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GTE Question of the Month, May 2015


Iran and the P5+1 have reached a comprehensive framework agreement that stakes out the parameters for a final nuclear deal. Soon thereafter President Erdoğan visited Tehran. How does Turkey view the agreement, and what impact might it have on Turkish-Iranian relations in the broader regional context?

Meliha Altunisik

Turkey’s relations with Iran have been characterized by cooperation and competition, with an overall attitude of pragmatism on both sides. On the one hand, as two regional powers they have been engaged in a geographical competition that has entailed the use of military, economic, and soft power assets. The aim of each state has not only been to expand their own influence in the region but also to limit the other’s. On the other hand, as two non-Arab states in the region dominated by an Arab core, they have been increasing their cooperation in economic affairs and at times even in the security realm.
The essence of this complex relationship has been the realization on both sides that they cannot ignore each other or afford to have a long-term antagonistic relationship. Thus, although the two countries have in the post-2003 era implicitly competed in Iraq, Syria, and Lebanon and over the Palestinian issue, they have continued to cooperate on a variety of issues, including in the resolution of the nuclear crisis. The Syrian crisis did put strains on this delicate balancing act, as the two countries actively supported the opposite sides in the conflict. Even then, however, they eventually agreed not to agree on Syria and did not allow this issue to completely poison their relationship. Concerning the nuclear crisis issue, Turkey has been working for a peaceful solution since the beginning. To this end it provided space for negotiations several times, and in 2010 it signed a nuclear swap deal with Iran that was mediated by Brazil.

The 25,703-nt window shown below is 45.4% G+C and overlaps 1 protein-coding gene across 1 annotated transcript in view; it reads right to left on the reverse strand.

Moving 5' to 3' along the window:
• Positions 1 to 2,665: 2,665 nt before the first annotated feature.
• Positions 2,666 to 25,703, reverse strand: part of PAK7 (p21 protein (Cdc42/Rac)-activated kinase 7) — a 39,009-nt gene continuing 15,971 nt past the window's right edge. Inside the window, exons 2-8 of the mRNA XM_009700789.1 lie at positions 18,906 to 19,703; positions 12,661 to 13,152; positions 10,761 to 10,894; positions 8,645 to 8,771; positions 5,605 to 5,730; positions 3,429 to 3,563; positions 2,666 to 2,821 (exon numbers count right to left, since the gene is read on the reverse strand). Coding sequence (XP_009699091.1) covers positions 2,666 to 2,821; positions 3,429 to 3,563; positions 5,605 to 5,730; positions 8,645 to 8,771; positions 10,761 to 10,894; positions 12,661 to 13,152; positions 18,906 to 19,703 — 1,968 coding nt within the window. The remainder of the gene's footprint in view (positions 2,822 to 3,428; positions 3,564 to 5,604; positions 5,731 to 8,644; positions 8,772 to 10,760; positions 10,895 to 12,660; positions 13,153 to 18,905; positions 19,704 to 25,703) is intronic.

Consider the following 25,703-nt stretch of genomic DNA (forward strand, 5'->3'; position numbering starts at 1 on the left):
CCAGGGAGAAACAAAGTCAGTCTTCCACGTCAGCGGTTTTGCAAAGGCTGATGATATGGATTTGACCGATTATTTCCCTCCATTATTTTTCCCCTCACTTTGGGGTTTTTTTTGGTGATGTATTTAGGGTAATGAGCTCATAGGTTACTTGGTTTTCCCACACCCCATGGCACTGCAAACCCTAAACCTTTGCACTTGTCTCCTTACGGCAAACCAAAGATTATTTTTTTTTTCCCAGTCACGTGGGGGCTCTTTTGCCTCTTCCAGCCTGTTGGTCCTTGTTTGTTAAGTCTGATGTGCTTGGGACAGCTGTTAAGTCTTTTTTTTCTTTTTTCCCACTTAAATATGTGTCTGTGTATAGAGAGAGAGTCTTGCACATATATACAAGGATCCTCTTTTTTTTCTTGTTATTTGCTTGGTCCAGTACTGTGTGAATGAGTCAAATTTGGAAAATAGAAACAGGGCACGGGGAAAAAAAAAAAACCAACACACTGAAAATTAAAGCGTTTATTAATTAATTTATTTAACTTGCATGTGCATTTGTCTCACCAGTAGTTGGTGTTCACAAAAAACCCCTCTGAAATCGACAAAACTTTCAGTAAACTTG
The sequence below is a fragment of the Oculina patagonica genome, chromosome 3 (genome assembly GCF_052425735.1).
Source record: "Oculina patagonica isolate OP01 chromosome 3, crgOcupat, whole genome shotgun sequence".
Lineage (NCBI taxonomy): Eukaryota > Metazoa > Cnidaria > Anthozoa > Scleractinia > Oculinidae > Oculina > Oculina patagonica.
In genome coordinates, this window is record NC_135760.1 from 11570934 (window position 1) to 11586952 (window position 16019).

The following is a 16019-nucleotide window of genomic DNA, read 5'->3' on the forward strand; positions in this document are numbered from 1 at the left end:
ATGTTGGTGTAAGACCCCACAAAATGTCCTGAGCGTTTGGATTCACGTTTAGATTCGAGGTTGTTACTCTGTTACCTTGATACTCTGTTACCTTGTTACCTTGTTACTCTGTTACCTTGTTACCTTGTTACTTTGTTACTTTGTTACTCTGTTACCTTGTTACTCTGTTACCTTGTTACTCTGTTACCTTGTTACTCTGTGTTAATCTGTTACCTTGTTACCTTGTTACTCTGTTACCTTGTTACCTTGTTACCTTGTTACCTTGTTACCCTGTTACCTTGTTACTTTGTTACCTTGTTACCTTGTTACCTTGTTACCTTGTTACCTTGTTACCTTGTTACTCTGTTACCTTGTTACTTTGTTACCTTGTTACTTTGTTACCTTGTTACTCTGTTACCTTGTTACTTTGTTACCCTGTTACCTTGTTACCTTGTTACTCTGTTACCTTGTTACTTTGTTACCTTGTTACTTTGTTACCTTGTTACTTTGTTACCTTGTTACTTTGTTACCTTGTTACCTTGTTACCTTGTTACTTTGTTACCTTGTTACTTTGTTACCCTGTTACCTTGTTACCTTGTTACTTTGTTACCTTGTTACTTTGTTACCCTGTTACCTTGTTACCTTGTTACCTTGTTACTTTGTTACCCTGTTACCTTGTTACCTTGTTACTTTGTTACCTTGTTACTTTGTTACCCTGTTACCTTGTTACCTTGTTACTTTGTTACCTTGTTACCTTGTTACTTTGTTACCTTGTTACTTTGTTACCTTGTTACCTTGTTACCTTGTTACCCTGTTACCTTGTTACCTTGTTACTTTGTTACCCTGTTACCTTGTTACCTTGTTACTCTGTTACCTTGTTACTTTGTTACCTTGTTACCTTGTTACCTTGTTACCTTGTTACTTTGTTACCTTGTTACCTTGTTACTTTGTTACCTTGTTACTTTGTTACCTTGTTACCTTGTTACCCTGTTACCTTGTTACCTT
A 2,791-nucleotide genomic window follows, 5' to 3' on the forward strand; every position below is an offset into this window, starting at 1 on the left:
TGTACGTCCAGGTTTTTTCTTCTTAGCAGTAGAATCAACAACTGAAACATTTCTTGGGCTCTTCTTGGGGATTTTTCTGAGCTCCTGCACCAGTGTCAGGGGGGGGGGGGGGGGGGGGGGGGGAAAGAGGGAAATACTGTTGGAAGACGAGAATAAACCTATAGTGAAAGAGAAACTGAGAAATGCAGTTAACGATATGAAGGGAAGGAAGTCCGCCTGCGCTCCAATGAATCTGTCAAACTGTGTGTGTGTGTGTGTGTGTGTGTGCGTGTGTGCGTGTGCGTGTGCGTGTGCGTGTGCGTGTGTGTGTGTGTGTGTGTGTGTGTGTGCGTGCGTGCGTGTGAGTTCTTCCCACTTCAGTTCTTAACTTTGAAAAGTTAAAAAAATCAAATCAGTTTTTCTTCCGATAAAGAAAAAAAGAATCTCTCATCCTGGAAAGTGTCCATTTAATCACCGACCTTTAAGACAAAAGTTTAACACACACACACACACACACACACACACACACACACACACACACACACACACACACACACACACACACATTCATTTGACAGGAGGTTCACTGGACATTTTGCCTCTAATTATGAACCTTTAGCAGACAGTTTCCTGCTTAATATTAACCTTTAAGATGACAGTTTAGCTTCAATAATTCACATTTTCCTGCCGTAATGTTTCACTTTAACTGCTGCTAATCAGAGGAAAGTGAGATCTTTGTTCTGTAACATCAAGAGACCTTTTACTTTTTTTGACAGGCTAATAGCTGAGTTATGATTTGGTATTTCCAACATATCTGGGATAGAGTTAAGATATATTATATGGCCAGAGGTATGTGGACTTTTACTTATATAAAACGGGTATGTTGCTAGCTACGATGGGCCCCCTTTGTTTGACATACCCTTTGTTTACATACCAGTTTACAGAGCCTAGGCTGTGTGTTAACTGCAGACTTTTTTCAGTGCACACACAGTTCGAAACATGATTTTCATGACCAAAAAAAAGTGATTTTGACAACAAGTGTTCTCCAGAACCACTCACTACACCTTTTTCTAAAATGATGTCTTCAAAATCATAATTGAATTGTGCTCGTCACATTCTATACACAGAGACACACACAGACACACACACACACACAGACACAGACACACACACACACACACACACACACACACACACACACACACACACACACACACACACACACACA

Today’s regional context, however, has been adding additional strains to the bilateral relationship. It is clear that Turkey perceives Iranian involvement in Iraq, Syria, and Yemen and Iran’s ties with Hezbollah as Iranian expansionism in the region, and is particularly disturbed that this has been happening at the same time that Iran has reached a framework agreement with P5+1 on the nuclear issue. President Recep Tayyip Erdoğan made his discomfort clear when he accused Iran of trying to dominate the Middle East. Yet this quite open criticism did not lead to a cancellation of his official trip to Iran at the beginning of this month. His talks with the Supreme Leader and the Iranian President and the results of this visit are clear indication of pragmatism in Turkish-Iranian relations. The same pragmatism is present in Turkey’s perspective on the possibility of a nuclear deal: Turkey sees opportunities as well as challenges in the deal and thus sets itself apart from some other regional actors that tend to focus more on challenges and threats. Economic possibilities, taking the military option off the table, and reducing regional tensions are seen as significant gains. Ankara even seems to think that if Iran could be engaged as a more constructive actor, it may contribute to solving the Syrian crisis. Thus, although there are projections that Iran could become more assertive as a result of the deal, Ankara seems to have adopted a wait-and-see approach and is focusing more on opportunities for now.